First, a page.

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Old 13th September 2019
Gear Guru

Originally Posted by psycho_monkey View Post
It’s more that they’re drummers playing for other drummers, more than as a part of the music. Very few drummers manage to make crazy technique and intense parts work musically, at least musically that works for non musicians.
there is this thing of competitive speed drumming. It is 100% non-musical - the only thing they have to do is play the most amount of "notes" in a 60 second time period. There is a machine that counts the strikes and the most successful technique is apparently a kind of buzz roll thing with multiple bounces of each stick.

As a drummer, I would consider this a 'cheating' kind of speed and probably the people organizing the competition might have originally agreed with me, but obviously it is forced upon them by their technology. I think it would be very very difficult to invent a machine that was capable of "disqualifying" bounces or buzzes.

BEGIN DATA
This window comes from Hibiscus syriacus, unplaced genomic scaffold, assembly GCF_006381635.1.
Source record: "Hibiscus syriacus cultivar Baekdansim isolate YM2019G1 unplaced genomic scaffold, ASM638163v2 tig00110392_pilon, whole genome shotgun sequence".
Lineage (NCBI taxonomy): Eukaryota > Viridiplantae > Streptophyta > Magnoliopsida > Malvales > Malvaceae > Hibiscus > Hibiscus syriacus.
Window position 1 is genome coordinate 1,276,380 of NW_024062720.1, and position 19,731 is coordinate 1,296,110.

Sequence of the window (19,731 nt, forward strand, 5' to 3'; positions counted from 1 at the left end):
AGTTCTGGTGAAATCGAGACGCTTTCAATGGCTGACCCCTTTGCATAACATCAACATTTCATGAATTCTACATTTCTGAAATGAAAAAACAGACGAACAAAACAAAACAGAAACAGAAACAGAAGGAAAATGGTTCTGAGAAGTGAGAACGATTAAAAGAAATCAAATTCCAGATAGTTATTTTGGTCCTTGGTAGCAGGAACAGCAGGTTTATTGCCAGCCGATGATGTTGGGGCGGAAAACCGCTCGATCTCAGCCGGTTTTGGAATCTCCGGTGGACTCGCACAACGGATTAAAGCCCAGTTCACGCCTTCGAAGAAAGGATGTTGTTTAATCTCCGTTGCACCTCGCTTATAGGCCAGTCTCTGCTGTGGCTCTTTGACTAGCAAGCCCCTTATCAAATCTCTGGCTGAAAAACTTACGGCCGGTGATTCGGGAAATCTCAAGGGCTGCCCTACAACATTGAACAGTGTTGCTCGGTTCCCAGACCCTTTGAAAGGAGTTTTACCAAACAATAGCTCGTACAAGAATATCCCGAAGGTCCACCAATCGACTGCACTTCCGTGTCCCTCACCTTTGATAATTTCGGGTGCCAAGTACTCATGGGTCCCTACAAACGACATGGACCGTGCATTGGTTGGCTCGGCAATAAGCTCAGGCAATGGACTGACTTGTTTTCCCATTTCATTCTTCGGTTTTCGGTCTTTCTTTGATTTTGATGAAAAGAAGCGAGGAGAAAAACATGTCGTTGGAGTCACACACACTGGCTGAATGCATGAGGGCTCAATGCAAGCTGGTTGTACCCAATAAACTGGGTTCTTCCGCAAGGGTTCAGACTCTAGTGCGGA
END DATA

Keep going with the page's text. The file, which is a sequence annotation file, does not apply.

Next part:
It doesn't merely sound like 'nothing special', that would be too good. It actually sounds like 'a mess'.

Yeah I get that, and I’m not a drummer nor do I really care about intensely technical music anymore, so I’m probably not the audience. But still - where does the main “1 and 3” fall, to left or right on a panned kick kit?!
Mostly this stuff seems panned off center, but not full left and right.

The thing I often hear are these continuous 16th note "rides" on the kicks. This is constantly going under the verse or chorus. Besides the “1 and 3” , there are 14 other notes in every measure so it hardly matters. I suppose most drummers are right-handed, which implies they are also right-footed, so the the right foot would be probably leading on the downbeats.

When the playing is sparser, some of the drummers have slightly different tunings of the the kicks and may opt to play one or the other or both. The Ginger Baker/Cream video above is a good example. He may play the right on some spots, the left on others and both drums together on still others. I think Baker approaches the theoretical ideal where the use of his feet is just like the use of his hands.

Double kicks are also used for fills. A popular fill figure for these setups might be something like: RH, LH, RF, LF, over and over again as a quadruplet.

I get how it could be cool for the wig out bits, it’s the regular moments I want to know about!
I think in a lot of the really heavy styles it's all "wig out bits" with very few "regular moments"!